Privileged migrants, such as expatriates living abroad, are typically associated with lives of luxury in exotic locations. This fascinating and in-depth study reveals a more complex reality. By focusing on corporate expatriates the author provides one of the first book length studies on 'transnationalism from above'. The book draws on the author's extended research among the expatriate community in Jakarta, Indonesia. The findings, which relate to expatriate communities worldwide, provide a nuanced analysis of current trends among a globally mobile workforce. While acknowledging the potentially empowering impact of transnationalism, the author challenges current paradigms by arguing that the study of elite migration shows that transnational lives do not always entail fluid identities but the maintenance of boundaries - of body, race and gender. The rich ethnographic data adds a critical dimension to studies of migration and transnationalism, filling a distinct gap in terms of theory and ethnography. Written in an engaging and accessible style the book will be of interest to academics and students, particularly in anthropology, migration studies and human geography.
Table of Contents
Contents: Preface; Expatriates: who are they?; Transnational lives and their boundaries; Expatriate wives; Space, embodiment and the gaze; Boundaries of the body; Performing expatriate identities; Young expatriates, alternative lifestyles?; A peculiar tribe; References; Index.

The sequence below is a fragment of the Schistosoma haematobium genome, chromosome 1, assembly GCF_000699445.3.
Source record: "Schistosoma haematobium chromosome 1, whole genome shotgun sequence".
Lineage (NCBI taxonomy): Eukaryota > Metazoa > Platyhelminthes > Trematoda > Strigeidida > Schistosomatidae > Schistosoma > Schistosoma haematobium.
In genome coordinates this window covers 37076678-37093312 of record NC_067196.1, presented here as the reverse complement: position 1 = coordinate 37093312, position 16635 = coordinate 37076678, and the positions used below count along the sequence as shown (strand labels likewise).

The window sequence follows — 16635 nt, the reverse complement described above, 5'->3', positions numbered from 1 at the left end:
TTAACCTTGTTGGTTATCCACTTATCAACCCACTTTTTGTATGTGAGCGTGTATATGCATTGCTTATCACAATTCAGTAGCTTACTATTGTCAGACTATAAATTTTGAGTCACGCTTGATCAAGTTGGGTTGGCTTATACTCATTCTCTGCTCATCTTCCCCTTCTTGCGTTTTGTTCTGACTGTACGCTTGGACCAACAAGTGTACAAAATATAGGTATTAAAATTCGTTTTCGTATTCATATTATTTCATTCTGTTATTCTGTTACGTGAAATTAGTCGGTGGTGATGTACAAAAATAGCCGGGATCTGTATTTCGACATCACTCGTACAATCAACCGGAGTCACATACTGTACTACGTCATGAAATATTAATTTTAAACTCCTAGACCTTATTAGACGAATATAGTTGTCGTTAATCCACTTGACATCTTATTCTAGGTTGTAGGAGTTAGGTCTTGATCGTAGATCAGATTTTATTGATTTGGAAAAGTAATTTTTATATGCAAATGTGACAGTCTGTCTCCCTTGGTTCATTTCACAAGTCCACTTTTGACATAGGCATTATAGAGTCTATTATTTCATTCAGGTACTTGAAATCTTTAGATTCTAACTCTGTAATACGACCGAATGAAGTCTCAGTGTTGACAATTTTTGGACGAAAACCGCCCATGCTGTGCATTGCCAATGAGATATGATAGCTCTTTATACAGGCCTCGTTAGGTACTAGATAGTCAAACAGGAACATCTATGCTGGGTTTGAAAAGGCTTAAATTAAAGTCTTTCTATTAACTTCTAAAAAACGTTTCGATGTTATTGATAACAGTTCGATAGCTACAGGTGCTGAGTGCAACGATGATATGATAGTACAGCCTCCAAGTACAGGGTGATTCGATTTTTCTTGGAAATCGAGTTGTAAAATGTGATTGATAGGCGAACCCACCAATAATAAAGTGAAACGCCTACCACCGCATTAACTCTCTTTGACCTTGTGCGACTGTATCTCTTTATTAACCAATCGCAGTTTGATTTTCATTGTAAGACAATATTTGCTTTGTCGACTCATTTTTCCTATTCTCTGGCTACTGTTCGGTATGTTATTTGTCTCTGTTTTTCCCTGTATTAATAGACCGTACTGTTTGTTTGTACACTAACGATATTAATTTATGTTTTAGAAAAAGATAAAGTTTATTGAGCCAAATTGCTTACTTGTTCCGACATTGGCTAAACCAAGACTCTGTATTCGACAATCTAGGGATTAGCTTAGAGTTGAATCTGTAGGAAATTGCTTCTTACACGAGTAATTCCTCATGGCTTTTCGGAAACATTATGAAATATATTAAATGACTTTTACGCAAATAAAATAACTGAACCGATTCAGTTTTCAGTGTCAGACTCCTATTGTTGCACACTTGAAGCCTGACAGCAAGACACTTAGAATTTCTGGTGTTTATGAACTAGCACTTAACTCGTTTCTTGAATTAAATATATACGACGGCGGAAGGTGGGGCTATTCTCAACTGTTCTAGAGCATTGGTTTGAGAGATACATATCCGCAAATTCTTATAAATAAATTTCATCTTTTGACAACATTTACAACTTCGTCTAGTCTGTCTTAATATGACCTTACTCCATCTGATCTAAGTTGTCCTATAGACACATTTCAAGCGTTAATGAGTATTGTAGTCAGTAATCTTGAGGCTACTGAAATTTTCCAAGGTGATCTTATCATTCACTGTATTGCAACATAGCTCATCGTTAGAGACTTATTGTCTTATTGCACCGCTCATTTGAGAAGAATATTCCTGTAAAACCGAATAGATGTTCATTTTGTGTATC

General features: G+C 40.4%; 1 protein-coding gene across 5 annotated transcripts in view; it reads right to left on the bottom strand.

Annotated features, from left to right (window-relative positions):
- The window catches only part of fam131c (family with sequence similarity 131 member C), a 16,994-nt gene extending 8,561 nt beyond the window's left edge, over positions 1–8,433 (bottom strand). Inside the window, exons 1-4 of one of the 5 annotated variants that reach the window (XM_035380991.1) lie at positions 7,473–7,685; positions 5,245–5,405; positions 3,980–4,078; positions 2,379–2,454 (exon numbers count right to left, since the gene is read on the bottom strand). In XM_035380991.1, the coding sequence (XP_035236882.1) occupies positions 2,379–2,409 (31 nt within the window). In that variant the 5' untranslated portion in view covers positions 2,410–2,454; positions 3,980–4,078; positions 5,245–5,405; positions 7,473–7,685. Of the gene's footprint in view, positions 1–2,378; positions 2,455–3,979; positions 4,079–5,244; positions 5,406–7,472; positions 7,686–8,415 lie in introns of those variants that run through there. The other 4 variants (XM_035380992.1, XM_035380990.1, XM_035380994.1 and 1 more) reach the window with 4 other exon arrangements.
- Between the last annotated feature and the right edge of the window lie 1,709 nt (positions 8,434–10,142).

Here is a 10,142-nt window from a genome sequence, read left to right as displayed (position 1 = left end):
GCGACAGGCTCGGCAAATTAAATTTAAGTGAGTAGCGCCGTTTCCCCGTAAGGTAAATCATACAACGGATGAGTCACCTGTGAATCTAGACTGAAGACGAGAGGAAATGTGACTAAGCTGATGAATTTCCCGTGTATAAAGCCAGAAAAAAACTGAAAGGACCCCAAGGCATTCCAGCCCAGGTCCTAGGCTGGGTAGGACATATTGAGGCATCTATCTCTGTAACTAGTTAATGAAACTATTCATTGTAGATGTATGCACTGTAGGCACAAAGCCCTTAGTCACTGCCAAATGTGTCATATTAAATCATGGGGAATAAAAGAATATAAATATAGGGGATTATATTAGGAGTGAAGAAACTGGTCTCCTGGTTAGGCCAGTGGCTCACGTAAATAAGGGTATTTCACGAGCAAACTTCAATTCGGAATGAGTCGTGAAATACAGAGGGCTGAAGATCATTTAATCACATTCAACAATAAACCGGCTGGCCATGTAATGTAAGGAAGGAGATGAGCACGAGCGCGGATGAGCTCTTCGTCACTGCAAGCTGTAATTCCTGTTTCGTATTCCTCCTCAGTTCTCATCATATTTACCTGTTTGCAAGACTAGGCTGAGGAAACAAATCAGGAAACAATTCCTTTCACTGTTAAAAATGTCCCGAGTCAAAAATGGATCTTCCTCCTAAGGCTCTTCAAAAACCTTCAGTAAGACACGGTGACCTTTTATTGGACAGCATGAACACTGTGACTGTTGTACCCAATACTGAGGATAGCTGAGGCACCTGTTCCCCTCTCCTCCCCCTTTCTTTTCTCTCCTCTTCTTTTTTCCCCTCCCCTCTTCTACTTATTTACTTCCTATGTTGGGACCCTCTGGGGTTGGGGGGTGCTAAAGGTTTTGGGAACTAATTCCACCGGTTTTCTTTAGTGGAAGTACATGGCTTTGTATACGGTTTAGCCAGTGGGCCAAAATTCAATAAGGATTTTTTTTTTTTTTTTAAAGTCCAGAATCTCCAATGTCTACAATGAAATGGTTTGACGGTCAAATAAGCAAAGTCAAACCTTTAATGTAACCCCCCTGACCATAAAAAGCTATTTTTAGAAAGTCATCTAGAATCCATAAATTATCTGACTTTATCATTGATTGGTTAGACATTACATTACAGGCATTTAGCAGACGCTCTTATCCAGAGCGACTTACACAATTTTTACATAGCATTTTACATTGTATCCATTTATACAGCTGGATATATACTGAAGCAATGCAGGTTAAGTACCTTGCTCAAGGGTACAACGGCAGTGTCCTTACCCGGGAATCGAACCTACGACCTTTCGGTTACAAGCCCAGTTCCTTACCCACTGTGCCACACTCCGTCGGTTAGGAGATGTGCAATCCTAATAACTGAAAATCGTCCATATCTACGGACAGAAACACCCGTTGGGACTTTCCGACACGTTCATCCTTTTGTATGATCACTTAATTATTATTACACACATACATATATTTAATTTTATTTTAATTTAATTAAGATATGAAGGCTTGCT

’This beautifully evocative text, based on rich ethnographic material, relocates the privileged, white, migrant within the mainstream of global migration studies. With an emphasis on the embodied and gendered experiences of everyday life, it makes an important, sensitive and timely contribution to contemporary debates around the intersection of the global and the local, mobility and boundaries, and the stratification of migration.’ Karen O'Reilly, University of Loughborough, UK 'Fechter's ethnographic study of expatriates as "a peculiar tribe" (p. 147) represents an important contribution to the development of this area.' Anthropological Forum 'Transnational Lives: Expatriates in Indonesia by Anne-Meike Fechter is an ethnography of expatriate life based predominatly in Jakarta. Arguing for the persuasive importance of boundaries for expatriates, it explores the construction and transgressions of boundaries of race, gender, class, ehtnicity and nationality,' The Asia Pacific Journal of Anthropology '...the book presents an important challenge to contemporary conceptualizations of the globally mobile professional moving seamlessly between and within cultures. The book also highlights the "points of correspondence" between themes in colonial studies and the lives of contemporary expatriates as a broader group...this book is likely to appeal to an...audience of scholars and practitioners. I would most certainly recommend it to colleagues in my own field' International Review of Modern Sociology 'With Transnational lives, Anne-Meike Fechter has made an important contribution to an emerging body of research on expatriate identities. Studies of migration within the social sciences and humanities have largely been preoccupied with the analysis of immigration into the urban centres of the 'North' or 'West', neglecting the huge numbers of migrants who emigrate from these regions. Indeed, Fechter is the first to produce an in-depth ethnographic study of the white 'Wes